Joe Lewis defended his heavyweight title for the 23rd time, while movie marquis nationwide promoted “The Best Years of our Lives.” Dr. Spock emerged as the baby czar and the No. 1 song nationwide was “Zip-a-dee-doo-dah.” The year was 1946, and while America celebrated post-war frenzy, Isidore Cohn, a New Orleans boy completing medical school in Philadelphia, wandered into the Steuben Glass store in New York City and set a course for collecting that would carry him through the next six decades. Mention Cohn’s name in the Madison Avenue Steuben Glass store today and an air of familiarity is clearly evident.
Cohn, whose family dates back five generations in New Orleans (his grandfather was Moise Waldhorn and his father, Isidore Cohn Sr. was chief of surgery at Touro Infirmary) divides his energies between science and art. From 1962 to 1989 he was chief of surgery at Louisiana State University Medical Center and now has a chair named for him, as well as the Isidore Cohn Jr. Learning Center. But his love of design is what drives him and his wife, Marianne Cohn, to continue their lifelong passion for all things Steuben. On Nov. 13 (through Jan. 16, 2005) the Cohns will share that passion when much of their collection will be featured at the New Orleans Museum of Art in the exhibit, “Crystal Clear: Steuben Glass from the Collection of Isidore and Marianne Cohn.”
The collection, which normally resides with the Cohns in their Metairie home, has led them to some stellar experiences. “The more you collect, the more you meet people and learn more about the glass,” says Mrs. Cohn, a board member of the Arts Council of New Orleans, and a driving force behind the recently opened Louisiana ArtWorks. “It’s fascinating to both of us, but Isidore has excellent taste and a clear eye for design.”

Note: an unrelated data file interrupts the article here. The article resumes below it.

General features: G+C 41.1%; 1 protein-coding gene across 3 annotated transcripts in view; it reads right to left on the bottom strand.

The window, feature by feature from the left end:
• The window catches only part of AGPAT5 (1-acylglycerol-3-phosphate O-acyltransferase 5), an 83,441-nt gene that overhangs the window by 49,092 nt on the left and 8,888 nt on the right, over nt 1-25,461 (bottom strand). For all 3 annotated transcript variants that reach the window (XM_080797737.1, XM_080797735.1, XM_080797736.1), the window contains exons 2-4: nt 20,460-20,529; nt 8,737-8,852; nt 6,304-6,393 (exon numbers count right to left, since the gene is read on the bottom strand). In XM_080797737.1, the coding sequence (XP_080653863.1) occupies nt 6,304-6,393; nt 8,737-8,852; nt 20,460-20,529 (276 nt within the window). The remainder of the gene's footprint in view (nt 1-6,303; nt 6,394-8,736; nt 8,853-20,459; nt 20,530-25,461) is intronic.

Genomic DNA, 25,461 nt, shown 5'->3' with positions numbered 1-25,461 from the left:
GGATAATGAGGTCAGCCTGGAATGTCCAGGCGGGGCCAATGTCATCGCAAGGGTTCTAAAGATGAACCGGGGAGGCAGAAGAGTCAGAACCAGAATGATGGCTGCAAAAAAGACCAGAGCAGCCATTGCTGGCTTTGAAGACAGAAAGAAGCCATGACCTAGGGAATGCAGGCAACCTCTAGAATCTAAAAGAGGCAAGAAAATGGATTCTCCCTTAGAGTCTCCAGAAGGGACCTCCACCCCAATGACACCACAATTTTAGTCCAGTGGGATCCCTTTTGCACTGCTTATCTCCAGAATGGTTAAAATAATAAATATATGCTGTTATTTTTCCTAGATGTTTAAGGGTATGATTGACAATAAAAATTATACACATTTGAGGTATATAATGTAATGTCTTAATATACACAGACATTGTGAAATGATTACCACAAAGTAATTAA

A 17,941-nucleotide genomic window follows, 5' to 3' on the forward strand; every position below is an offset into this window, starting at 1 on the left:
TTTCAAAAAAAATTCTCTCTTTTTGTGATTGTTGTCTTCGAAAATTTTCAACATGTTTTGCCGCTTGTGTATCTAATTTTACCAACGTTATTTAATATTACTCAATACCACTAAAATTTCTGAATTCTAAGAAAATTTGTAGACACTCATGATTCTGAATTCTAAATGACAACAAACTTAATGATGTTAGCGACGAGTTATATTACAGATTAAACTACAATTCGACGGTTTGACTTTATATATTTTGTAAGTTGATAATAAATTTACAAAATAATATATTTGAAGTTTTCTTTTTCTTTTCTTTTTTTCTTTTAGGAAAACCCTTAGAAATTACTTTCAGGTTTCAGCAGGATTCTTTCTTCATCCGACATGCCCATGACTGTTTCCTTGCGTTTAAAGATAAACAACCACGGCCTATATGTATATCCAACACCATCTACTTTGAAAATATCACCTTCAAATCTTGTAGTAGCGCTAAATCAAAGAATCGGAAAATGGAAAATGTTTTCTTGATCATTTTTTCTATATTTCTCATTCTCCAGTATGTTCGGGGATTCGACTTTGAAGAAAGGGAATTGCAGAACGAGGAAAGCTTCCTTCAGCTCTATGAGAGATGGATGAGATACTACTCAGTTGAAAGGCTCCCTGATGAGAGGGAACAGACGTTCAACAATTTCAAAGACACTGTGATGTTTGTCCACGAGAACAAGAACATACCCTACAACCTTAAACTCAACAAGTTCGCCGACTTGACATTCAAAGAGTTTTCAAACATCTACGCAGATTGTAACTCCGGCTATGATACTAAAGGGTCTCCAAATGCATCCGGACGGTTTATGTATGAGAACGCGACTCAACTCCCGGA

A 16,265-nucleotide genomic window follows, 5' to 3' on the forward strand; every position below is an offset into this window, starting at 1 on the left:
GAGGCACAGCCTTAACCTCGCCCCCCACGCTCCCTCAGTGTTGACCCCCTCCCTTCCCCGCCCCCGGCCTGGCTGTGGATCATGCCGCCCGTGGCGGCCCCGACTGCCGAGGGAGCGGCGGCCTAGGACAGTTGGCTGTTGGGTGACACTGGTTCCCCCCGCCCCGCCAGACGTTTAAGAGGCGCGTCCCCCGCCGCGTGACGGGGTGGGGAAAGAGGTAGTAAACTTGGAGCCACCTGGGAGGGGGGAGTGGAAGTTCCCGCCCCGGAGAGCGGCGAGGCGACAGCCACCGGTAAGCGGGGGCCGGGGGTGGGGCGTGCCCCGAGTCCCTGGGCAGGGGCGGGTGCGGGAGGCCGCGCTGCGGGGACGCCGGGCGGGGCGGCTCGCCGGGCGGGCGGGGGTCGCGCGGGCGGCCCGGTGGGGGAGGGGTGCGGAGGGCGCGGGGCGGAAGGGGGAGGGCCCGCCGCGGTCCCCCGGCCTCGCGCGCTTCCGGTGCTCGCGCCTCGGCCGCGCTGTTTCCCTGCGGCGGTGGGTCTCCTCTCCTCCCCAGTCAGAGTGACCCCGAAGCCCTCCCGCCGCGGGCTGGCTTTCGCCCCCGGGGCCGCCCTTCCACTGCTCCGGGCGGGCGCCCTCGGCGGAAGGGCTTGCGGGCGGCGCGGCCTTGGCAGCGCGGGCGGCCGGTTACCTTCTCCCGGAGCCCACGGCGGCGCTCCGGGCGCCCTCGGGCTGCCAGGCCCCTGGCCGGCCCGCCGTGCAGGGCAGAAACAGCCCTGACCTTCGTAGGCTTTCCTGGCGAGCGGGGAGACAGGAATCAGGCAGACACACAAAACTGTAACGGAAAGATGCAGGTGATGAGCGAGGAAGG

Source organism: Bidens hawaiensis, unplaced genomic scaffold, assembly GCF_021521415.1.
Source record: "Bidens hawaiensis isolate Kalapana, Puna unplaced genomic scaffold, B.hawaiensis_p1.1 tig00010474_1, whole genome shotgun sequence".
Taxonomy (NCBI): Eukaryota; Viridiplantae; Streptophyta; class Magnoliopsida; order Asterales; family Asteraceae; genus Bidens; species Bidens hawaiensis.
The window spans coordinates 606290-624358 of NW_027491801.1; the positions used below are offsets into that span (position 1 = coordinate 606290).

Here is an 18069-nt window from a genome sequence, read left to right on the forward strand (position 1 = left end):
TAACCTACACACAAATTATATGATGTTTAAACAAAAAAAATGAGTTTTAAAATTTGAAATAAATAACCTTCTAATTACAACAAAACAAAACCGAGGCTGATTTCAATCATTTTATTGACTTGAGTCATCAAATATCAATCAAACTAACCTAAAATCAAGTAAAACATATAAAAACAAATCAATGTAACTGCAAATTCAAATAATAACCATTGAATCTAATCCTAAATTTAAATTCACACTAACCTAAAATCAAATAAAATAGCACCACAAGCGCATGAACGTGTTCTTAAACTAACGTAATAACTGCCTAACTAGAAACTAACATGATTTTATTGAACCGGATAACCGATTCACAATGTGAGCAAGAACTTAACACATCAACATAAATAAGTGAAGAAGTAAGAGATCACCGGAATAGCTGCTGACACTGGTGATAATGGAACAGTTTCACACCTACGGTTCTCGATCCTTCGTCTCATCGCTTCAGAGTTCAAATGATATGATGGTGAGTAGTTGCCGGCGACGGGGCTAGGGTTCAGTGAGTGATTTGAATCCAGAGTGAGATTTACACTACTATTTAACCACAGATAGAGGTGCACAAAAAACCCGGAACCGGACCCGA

The collection, hundreds of pieces, is a focal point of the Cohn home but somehow does not overtake the environment. The Cohns have owned the home for several decades and the collection is an established part of almost every room. In a small den just off the living room rests a spectacular Steuben piece featuring Noah. In the dining room is an elegantly oversized piece given to the Cohns by Dr. Cohn’s students. Hundreds of books in the study’s built-in shelves share space with Steuben pieces and other art objects. A custom-built 1950s unit in the living room with lighted shelves features major Steuben pieces.
“I have no idea who collects what in Steuben or how our things compare with anybody else,” Cohn says. “We have seen collections in museums and elsewhere, but we do this because we enjoy it and our family enjoys it.”
In fact, Steuben only existed for 43 years before Cohn’s fateful trip to the store in 1946. Founded in 1903 by English glassmaker Frederick Carder, it was named after Steuben County, N.Y., where the design studio and sole glassworks facility is still located. The company was acquired by Corning Glass Works in 1918. In 1933 Arthur A. Houghton Jr. became president and revolutionized the art glass industry by introducing clear Steuben crystal, known for its distinctive designs and hand methods of forming, polishing and engraving.
It is the engraving that fascinates the Cohns. At NOMA, the public will see most of the larger engraved pieces, including Mrs. Cohn’s wedding gift to her husband, a triangular piece that features the engraving of a butterfly wing that appears to move as one changes positions while viewing it. Also on display will be a set of Steuben goblets representing the seven deadly sins. “Each goblet shows a couple who are talking to each other,” Mrs. Cohn says. “The expressions on their faces are so intricately done and so fabulous. How they achieve that in such small figures still amazes us.”
The Cohns’ collection has expanded to include studio glass art from high-profile artists, including Sidney Waugh, James Houston, George Thompson, Donald Pollard, Paul Schulz and others, but it is Steuben that still defines the collection.
For those who view the collection at the museum, Dr. Cohn has just a few words of guidance: “Look for the clarity of the glass, the simple forms that make up most of them and the plain design, and of course, the engravings.”
This article appears in the November 2004 issue of New Orleans Homes & Lifestyles